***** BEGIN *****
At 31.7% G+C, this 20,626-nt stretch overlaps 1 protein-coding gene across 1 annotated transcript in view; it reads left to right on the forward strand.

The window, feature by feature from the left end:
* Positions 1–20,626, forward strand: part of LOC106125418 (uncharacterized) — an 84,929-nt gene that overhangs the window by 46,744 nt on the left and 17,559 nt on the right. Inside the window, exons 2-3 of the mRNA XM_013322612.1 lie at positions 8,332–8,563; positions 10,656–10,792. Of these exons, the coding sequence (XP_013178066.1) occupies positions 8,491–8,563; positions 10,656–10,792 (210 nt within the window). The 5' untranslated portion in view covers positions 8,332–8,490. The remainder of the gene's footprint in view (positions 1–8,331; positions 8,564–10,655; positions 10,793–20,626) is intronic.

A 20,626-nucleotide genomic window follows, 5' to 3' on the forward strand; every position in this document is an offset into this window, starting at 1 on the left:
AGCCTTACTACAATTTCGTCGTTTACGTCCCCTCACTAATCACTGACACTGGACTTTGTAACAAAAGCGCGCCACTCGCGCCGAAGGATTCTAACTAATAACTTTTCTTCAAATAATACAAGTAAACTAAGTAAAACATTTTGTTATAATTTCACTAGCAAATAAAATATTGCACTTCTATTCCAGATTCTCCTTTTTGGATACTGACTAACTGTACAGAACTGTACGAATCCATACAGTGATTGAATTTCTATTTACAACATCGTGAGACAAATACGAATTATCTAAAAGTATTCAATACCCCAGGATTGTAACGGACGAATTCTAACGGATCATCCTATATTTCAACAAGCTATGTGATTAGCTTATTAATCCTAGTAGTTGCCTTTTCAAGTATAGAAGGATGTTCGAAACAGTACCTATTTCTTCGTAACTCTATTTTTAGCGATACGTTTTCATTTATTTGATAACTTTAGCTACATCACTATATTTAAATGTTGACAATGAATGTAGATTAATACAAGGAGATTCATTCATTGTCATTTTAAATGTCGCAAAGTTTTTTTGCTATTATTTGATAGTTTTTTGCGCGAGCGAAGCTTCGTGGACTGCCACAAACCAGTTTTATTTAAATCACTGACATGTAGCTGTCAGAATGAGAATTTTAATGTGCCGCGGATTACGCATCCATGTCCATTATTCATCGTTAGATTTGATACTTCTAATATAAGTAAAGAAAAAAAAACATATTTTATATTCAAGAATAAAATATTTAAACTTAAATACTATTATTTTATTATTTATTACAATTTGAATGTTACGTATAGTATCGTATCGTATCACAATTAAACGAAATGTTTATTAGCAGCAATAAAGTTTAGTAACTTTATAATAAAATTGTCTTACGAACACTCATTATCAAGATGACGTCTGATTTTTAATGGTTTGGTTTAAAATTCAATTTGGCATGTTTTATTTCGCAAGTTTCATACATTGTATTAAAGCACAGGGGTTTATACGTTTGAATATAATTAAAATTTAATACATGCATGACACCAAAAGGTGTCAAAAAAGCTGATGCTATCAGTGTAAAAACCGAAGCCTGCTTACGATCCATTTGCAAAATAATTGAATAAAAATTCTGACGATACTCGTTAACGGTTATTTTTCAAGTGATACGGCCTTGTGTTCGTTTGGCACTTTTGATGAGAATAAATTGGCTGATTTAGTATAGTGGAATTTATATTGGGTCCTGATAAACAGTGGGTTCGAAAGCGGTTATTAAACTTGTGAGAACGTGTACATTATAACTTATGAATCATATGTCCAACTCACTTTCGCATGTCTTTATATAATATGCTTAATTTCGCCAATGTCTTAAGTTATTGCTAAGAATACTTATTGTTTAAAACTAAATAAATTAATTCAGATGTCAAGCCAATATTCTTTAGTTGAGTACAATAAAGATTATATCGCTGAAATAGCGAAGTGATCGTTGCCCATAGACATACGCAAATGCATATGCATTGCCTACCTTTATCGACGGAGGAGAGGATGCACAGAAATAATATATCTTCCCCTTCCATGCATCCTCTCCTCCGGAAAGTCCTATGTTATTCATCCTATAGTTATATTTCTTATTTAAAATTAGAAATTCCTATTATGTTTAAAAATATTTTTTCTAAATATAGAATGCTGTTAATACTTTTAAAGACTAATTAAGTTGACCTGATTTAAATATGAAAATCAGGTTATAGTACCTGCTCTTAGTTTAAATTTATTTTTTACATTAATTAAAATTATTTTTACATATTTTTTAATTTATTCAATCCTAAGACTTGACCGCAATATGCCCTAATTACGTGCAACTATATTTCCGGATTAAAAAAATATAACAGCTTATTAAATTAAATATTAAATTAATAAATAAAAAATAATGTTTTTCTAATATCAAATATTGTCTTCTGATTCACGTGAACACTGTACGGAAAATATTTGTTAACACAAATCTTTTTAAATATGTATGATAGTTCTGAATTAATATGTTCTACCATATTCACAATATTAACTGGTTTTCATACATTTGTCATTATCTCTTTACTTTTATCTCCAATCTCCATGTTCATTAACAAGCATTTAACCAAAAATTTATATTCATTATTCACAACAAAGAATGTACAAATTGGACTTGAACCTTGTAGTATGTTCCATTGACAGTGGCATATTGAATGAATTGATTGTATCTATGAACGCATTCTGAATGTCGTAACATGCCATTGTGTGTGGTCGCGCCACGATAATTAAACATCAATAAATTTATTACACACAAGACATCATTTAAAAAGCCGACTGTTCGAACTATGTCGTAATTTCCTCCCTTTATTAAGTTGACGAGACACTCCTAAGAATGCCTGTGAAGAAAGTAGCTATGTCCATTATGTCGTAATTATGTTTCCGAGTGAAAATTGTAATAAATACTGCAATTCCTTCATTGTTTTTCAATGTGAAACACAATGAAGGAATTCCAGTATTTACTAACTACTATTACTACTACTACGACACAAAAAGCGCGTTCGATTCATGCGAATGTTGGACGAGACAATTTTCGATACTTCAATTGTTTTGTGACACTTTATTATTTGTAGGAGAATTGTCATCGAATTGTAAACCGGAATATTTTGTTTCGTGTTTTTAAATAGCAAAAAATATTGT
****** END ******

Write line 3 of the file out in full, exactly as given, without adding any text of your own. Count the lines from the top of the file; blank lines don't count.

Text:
* Positions 1–20,626, forward strand: part of LOC106125418 (uncharacterized) — an 84,929-nt gene that overhangs the window by 46,744 nt on the left and 17,559 nt on the right. Inside the window, exons 2-3 of the mRNA XM_013322612.1 lie at positions 8,332–8,563; positions 10,656–10,792. Of these exons, the coding sequence (XP_013178066.1) occupies positions 8,491–8,563; positions 10,656–10,792 (210 nt within the window). The 5' untranslated portion in view covers positions 8,332–8,490. The remainder of the gene's footprint in view (positions 1–8,331; positions 8,564–10,655; positions 10,793–20,626) is intronic.